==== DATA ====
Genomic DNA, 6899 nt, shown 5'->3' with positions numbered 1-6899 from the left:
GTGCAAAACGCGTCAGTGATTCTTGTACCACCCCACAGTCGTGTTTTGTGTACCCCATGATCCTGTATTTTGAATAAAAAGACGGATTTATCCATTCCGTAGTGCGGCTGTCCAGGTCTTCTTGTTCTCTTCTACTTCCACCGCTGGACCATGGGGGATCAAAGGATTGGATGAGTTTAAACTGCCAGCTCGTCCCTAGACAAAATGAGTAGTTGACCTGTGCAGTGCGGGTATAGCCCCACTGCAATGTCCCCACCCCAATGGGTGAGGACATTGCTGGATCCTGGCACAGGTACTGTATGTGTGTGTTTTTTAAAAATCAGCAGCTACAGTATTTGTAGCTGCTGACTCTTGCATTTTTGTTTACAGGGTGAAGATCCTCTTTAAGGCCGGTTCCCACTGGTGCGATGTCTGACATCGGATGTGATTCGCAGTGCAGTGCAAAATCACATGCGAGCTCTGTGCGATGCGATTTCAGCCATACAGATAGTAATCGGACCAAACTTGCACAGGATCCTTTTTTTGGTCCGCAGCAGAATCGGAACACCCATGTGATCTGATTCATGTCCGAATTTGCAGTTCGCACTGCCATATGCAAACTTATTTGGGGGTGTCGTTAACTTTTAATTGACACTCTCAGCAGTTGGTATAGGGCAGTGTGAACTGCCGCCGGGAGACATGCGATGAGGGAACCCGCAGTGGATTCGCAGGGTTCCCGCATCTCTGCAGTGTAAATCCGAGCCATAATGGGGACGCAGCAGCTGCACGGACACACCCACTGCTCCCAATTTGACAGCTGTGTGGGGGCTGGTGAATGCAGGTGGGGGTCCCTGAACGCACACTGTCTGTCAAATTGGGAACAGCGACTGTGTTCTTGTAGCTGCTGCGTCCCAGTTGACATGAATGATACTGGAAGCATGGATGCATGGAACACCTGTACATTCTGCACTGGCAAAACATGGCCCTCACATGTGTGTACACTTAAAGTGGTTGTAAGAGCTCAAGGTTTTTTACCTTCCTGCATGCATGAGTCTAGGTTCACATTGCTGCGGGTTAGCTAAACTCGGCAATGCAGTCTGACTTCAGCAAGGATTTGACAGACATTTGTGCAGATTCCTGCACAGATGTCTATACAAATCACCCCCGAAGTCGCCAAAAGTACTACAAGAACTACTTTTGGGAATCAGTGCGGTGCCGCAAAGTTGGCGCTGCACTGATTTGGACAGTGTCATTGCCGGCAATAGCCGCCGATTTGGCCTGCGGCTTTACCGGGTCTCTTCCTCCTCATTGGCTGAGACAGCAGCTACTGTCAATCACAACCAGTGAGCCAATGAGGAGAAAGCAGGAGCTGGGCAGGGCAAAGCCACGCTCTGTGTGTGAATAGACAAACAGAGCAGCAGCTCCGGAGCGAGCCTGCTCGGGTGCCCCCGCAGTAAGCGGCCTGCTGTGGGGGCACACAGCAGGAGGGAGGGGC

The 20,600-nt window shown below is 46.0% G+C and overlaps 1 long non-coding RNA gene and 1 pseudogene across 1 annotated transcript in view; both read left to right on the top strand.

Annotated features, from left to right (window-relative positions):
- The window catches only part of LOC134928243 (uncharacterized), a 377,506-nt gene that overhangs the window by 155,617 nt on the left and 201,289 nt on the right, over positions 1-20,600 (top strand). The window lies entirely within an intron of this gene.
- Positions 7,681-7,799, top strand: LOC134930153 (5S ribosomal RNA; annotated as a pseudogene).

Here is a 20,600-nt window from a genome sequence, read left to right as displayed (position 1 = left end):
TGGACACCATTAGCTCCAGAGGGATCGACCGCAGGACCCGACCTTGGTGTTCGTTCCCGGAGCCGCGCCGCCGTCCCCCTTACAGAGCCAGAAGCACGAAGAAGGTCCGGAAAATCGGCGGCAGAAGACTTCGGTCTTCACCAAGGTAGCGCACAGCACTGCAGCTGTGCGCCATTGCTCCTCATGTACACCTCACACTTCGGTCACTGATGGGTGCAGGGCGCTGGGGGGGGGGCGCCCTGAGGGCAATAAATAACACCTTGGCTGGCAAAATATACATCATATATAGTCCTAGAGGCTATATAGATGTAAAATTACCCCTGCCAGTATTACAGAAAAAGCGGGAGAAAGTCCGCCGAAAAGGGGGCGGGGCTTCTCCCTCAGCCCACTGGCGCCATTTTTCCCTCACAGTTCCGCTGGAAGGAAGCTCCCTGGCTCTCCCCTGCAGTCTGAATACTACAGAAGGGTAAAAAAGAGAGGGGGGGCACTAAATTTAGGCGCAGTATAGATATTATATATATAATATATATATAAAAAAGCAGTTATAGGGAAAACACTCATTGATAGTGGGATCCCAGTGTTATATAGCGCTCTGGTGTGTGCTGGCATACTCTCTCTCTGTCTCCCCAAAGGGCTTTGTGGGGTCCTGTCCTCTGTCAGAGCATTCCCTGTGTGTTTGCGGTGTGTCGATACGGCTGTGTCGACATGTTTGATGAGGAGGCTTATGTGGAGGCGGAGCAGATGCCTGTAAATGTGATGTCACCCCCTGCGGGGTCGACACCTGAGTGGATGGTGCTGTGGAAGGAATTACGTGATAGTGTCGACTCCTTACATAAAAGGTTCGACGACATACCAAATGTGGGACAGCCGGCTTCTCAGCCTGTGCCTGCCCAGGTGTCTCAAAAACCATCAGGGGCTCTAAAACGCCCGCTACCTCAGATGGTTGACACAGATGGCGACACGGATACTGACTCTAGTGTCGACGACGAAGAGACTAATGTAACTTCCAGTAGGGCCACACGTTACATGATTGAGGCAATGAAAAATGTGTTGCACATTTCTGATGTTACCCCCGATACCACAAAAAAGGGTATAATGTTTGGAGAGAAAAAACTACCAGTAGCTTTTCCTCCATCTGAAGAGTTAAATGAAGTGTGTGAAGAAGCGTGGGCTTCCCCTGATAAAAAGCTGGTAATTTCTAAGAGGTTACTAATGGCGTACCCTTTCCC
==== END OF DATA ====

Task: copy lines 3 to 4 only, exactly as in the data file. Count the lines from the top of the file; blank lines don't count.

The 20,600-nt window shown below is 46.0% G+C and overlaps 1 long non-coding RNA gene and 1 pseudogene across 1 annotated transcript in view; both read left to right on the top strand.

Annotated features, from left to right (window-relative positions):